I love walking my dogs, whether they are dragging me down the street or walking pleasantly beside me. While obviously one scenario is more pleasant than the other, I take great joy walking my dogs either way.

This is not always the case for everyone else though. One question I get asked the most is, “how do I get my dog to stop pulling on the leash?” For most people being dragged down the street is unpleasant or uncomfortable but for many others it can be down right dangerous.

Out of my four dogs, only one pulls on leash while out walking. He is my 12 year old lab mix who is roughly 55-60 pounds. Years upon years ago I gave up the struggle of trying to teach him how to walk well on leash. When I adopted him I was a novice trainer and only had a few tricks up my sleeve to get the job done right (I have a lot more now) and I enjoyed long walks (we are talking hours) and I simply was not going to sacrifice those walks in order to take the time to teach him proper leash skills. This was my problem not his and being that he is 55-60 pounds and I am 160 pounds, well, simply put, I have the strength to physically control him.

Many others can not say the same. In order to even get to a point that you can walk your dogs pleasantly, let alone to the point of enjoyment, one must invest the time, energy and sometimes money. Money is a pretty easy fix. On the shelves of just about every pet retail store you will find a slew of different products all designed to help you gain control over your dog while in public, such as being on a walk. From gentle leader head halters, to easy walk front clip harness to more traditional style collars such as prong collars and choke chains. All of these devices are lumped into one category: TRAINING AIDS.

I caps those last two words not to yell at you, but because I want to make clear that they are aids, meant to help you on your training journey, not complete it. Nothing can replace solid training and depending on a tool to do all of the work for you is just not going to cut it.

The first two items in your loose leash walking training, time and energy, are the parts most people struggle with. Out on my morning walk this morning I was on the parks trail a little behind another person out walking their dog (she is who inspired this blog). I watched her several times take her phone from her pocket, type and put it back. It must have been a dozen times. Obviously she was texting. Where does this leave the dog? Well on an easy walk harness, forging forward sniffing every blade of grass. Not a single ounce of attention was paid from the owner to the dog, or the dog to the owner. They were on the same trail, attached to the same leash but they were not together.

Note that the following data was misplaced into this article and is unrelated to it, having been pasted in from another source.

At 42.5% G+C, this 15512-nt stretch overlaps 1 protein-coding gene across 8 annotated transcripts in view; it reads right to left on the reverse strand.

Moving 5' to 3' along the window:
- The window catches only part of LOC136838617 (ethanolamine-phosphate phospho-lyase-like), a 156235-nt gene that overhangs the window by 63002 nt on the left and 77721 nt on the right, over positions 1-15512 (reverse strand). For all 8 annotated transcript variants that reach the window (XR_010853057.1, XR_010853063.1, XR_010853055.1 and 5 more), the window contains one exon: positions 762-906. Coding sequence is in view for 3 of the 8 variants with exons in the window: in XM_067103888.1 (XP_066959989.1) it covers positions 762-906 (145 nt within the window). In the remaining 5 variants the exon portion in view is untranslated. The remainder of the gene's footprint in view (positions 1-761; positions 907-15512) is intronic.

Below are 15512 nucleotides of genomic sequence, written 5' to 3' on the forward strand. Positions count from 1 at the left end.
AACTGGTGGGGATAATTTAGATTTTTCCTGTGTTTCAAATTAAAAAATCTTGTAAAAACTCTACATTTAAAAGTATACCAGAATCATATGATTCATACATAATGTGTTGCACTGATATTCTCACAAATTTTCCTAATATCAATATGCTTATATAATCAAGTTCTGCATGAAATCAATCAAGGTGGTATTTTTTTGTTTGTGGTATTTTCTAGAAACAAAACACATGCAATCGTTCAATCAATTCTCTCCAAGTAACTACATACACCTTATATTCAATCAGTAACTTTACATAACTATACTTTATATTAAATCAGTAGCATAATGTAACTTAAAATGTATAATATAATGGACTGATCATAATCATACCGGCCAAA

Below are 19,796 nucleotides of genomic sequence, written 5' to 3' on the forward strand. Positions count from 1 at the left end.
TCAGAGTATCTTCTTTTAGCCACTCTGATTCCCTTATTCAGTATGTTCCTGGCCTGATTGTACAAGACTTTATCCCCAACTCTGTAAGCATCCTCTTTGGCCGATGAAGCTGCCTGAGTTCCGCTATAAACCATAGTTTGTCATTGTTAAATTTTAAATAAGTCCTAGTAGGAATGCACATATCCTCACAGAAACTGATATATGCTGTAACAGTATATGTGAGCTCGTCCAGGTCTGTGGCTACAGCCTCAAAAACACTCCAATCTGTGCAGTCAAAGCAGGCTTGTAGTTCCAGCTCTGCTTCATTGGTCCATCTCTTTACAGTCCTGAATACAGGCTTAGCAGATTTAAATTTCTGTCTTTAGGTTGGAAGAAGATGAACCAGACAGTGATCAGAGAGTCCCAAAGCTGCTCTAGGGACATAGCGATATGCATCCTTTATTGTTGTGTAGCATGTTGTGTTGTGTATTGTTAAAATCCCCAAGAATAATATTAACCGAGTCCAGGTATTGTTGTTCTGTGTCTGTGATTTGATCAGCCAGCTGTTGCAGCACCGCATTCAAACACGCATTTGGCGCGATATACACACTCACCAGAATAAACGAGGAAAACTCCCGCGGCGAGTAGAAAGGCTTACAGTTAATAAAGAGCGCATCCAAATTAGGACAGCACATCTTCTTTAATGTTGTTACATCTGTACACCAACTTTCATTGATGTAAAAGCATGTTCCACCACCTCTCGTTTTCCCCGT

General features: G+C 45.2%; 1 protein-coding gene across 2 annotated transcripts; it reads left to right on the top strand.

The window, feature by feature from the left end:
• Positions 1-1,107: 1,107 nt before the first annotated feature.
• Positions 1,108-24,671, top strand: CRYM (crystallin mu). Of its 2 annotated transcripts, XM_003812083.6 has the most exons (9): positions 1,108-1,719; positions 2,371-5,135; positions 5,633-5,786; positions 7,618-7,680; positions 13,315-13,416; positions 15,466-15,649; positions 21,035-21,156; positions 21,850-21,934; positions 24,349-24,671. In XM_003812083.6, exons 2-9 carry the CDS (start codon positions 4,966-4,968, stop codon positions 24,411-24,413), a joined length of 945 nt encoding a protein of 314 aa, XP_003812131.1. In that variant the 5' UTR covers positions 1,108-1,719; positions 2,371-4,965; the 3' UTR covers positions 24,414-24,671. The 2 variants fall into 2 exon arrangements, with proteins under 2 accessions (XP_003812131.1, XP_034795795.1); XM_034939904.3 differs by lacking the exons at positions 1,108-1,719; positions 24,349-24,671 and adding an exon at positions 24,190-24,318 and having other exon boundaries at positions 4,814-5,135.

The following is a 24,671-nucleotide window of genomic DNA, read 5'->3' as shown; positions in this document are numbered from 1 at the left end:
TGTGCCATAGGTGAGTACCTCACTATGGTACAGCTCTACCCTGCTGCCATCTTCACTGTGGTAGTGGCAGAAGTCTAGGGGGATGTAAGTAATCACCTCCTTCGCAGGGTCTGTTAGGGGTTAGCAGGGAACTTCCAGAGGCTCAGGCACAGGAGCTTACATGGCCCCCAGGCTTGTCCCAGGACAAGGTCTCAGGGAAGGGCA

In my training classes I like to paint a mental picture for people so they can fully appreciate why this is kind of a sad scene for me. I like to say, “I can be sitting in the same room as my husband but he is more with his xbox than he is with me.”  Now everyone needs time to themselves and you don’t need to be paying attention to your spouse, or anyone else you have a relationship with, 24 hours a day. We all need time to just be us, but if I were to go to dinner with my husband and he was on his phone or game system all night and I was essentially at the dinner table by myself, well I would be a bit upset. Sometimes you just have to be in the moment with someone.

The one thing I can say to this girls credit, at no point did she get frustrated with the dog. Maybe she was like me and enjoyed walks with her dog regardless of how badly he pulls. He wasn’t pulling as badly as I have seen other dogs so perhaps, this was not so bad to her or maybe they have made leaps and bounds in their training and this was a fine stopping point for her. Either way, if it is something that does not bother you and does not pose a threat to the dog or the public then it really doesn’t matter so long as you and the dog are happy.